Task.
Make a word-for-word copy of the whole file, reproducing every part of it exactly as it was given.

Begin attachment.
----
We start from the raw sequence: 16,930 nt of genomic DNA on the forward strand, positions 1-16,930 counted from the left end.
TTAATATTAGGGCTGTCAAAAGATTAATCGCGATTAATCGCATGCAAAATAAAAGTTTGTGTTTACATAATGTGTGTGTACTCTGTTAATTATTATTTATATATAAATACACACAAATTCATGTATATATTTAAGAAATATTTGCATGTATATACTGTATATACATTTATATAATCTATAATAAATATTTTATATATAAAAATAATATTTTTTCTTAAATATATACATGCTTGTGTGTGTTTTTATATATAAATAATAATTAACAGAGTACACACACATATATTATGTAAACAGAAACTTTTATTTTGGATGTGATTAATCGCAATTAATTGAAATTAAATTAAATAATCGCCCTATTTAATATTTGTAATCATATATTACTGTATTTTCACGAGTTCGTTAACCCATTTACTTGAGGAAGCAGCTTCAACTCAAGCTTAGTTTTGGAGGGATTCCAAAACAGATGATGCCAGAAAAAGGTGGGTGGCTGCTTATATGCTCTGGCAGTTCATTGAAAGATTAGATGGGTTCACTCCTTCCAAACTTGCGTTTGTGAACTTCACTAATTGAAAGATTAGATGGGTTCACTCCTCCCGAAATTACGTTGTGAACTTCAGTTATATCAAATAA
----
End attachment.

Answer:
We start from the raw sequence: 16,930 nt of genomic DNA on the forward strand, positions 1-16,930 counted from the left end.
TTAATATTAGGGCTGTCAAAAGATTAATCGCGATTAATCGCATGCAAAATAAAAGTTTGTGTTTACATAATGTGTGTGTACTCTGTTAATTATTATTTATATATAAATACACACAAATTCATGTATATATTTAAGAAATATTTGCATGTATATACTGTATATACATTTATATAATCTATAATAAATATTTTATATATAAAAATAATATTTTTTCTTAAATATATACATGCTTGTGTGTGTTTTTATATATAAATAATAATTAACAGAGTACACACACATATATTATGTAAACAGAAACTTTTATTTTGGATGTGATTAATCGCAATTAATTGAAATTAAATTAAATAATCGCCCTATTTAATATTTGTAATCATATATTACTGTATTTTCACGAGTTCGTTAACCCATTTACTTGAGGAAGCAGCTTCAACTCAAGCTTAGTTTTGGAGGGATTCCAAAACAGATGATGCCAGAAAAAGGTGGGTGGCTGCTTATATGCTCTGGCAGTTCATTGAAAGATTAGATGGGTTCACTCCTTCCAAACTTGCGTTTGTGAACTTCACTAATTGAAAGATTAGATGGGTTCACTCCTCCCGAAATTACGTTGTGAACTTCAGTTATATCAAATAA